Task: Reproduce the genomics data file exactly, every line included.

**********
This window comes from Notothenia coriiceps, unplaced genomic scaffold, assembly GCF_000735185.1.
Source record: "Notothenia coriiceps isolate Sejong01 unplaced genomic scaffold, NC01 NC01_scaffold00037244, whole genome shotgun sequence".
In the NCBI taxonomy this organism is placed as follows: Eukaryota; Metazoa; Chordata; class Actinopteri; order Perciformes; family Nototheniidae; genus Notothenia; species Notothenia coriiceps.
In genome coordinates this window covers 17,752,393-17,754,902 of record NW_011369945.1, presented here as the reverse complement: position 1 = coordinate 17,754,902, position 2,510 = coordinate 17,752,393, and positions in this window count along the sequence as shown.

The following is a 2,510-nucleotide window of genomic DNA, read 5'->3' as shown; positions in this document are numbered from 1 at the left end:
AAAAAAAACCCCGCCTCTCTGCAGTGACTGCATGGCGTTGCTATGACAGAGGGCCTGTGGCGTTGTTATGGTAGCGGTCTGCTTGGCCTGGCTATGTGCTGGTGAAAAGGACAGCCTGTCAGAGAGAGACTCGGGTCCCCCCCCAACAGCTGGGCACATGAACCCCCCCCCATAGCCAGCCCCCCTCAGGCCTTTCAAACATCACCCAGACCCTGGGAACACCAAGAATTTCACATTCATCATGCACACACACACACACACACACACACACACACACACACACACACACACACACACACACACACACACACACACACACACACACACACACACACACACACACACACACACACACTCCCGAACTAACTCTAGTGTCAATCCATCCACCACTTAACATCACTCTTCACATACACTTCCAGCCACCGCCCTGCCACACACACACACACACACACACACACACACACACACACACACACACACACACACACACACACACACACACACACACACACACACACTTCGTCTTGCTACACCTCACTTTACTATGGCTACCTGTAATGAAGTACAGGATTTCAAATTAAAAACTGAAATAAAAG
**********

This window comes from Notothenia coriiceps, unplaced genomic scaffold, assembly GCF_000735185.1.
Source record: "Notothenia coriiceps isolate Sejong01 unplaced genomic scaffold, NC01 NC01_scaffold00037244, whole genome shotgun sequence".
In the NCBI taxonomy this organism is placed as follows: Eukaryota; Metazoa; Chordata; class Actinopteri; order Perciformes; family Nototheniidae; genus Notothenia; species Notothenia coriiceps.
In genome coordinates this window covers 17,752,393-17,754,902 of record NW_011369945.1, presented here as the reverse complement: position 1 = coordinate 17,754,902, position 2,510 = coordinate 17,752,393, and positions in this window count along the sequence as shown.

The following is a 2,510-nucleotide window of genomic DNA, read 5'->3' as shown; positions in this document are numbered from 1 at the left end:
AAAAAAAACCCCGCCTCTCTGCAGTGACTGCATGGCGTTGCTATGACAGAGGGCCTGTGGCGTTGTTATGGTAGCGGTCTGCTTGGCCTGGCTATGTGCTGGTGAAAAGGACAGCCTGTCAGAGAGAGACTCGGGTCCCCCCCCAACAGCTGGGCACATGAACCCCCCCCCATAGCCAGCCCCCCTCAGGCCTTTCAAACATCACCCAGACCCTGGGAACACCAAGAATTTCACATTCATCATGCACACACACACACACACACACACACACACACACACACACACACACACACACACACACACACACACACACACACACACACACACACACACACACACACACACACACACACACTCCCGAACTAACTCTAGTGTCAATCCATCCACCACTTAACATCACTCTTCACATACACTTCCAGCCACCGCCCTGCCACACACACACACACACACACACACACACACACACACACACACACACACACACACACACACACACACACACACACACACACACACACTTCGTCTTGCTACACCTCACTTTACTATGGCTACCTGTAATGAAGTACAGGATTTCAAATTAAAAACTGAAATAAAAG